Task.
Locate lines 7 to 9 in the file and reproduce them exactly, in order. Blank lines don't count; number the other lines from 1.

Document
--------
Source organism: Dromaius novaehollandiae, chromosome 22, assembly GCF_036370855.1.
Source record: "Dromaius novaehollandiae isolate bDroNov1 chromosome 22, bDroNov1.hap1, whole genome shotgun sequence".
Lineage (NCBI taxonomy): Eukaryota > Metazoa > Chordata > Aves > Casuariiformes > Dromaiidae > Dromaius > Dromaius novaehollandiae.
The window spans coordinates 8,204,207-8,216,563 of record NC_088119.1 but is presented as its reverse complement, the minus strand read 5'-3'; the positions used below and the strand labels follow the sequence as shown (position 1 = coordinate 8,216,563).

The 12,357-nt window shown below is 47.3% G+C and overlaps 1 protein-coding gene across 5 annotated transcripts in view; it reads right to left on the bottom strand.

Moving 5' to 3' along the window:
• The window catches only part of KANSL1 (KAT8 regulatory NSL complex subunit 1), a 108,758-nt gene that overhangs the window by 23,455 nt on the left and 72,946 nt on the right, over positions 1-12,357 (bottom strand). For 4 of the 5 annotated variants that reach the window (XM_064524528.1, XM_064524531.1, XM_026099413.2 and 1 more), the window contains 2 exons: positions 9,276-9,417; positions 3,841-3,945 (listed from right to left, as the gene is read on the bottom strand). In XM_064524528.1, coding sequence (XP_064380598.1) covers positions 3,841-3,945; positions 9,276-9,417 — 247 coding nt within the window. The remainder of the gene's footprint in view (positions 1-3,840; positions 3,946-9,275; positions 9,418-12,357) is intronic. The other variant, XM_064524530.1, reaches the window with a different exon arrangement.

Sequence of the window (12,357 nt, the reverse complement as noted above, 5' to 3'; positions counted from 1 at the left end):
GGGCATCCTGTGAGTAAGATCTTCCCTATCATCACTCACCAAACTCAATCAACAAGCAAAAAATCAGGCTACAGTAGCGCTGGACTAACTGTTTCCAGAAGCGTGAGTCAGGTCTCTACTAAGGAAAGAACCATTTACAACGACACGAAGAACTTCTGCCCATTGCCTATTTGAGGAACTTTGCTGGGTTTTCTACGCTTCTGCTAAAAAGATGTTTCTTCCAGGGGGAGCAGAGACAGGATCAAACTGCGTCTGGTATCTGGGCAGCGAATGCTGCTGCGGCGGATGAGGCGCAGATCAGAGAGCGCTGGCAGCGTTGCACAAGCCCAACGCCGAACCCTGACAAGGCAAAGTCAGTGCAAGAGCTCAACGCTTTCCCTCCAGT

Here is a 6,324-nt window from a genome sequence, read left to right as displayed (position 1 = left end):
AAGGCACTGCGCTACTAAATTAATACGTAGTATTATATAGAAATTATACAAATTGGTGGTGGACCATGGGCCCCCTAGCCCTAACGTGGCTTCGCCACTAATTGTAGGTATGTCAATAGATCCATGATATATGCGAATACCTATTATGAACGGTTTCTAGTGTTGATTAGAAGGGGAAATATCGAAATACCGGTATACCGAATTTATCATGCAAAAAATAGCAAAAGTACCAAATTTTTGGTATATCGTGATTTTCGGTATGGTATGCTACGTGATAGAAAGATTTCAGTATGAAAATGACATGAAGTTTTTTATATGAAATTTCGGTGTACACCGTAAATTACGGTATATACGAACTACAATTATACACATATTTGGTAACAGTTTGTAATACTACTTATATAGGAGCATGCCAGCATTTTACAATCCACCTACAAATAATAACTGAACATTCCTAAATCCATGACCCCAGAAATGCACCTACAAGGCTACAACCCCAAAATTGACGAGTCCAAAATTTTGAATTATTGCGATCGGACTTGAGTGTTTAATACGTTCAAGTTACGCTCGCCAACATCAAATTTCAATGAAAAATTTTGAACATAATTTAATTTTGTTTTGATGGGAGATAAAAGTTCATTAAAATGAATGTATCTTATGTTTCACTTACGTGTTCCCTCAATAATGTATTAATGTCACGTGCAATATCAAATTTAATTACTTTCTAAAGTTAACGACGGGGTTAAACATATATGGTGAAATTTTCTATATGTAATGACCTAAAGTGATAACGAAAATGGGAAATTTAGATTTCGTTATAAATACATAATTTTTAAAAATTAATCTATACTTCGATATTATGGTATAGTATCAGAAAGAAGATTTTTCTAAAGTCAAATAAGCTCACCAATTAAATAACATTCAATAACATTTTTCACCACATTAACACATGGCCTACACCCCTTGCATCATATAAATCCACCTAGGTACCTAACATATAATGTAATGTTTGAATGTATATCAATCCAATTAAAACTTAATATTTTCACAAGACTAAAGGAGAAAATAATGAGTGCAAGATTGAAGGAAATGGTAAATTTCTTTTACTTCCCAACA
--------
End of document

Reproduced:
• The window catches only part of KANSL1 (KAT8 regulatory NSL complex subunit 1), a 108,758-nt gene that overhangs the window by 23,455 nt on the left and 72,946 nt on the right, over positions 1-12,357 (bottom strand). For 4 of the 5 annotated variants that reach the window (XM_064524528.1, XM_064524531.1, XM_026099413.2 and 1 more), the window contains 2 exons: positions 9,276-9,417; positions 3,841-3,945 (listed from right to left, as the gene is read on the bottom strand). In XM_064524528.1, coding sequence (XP_064380598.1) covers positions 3,841-3,945; positions 9,276-9,417 — 247 coding nt within the window. The remainder of the gene's footprint in view (positions 1-3,840; positions 3,946-9,275; positions 9,418-12,357) is intronic. The other variant, XM_064524530.1, reaches the window with a different exon arrangement.

Sequence of the window (12,357 nt, the reverse complement as noted above, 5' to 3'; positions counted from 1 at the left end):
GGGCATCCTGTGAGTAAGATCTTCCCTATCATCACTCACCAAACTCAATCAACAAGCAAAAAATCAGGCTACAGTAGCGCTGGACTAACTGTTTCCAGAAGCGTGAGTCAGGTCTCTACTAAGGAAAGAACCATTTACAACGACACGAAGAACTTCTGCCCATTGCCTATTTGAGGAACTTTGCTGGGTTTTCTACGCTTCTGCTAAAAAGATGTTTCTTCCAGGGGGAGCAGAGACAGGATCAAACTGCGTCTGGTATCTGGGCAGCGAATGCTGCTGCGGCGGATGAGGCGCAGATCAGAGAGCGCTGGCAGCGTTGCACAAGCCCAACGCCGAACCCTGACAAGGCAAAGTCAGTGCAAGAGCTCAACGCTTTCCCTCCAGT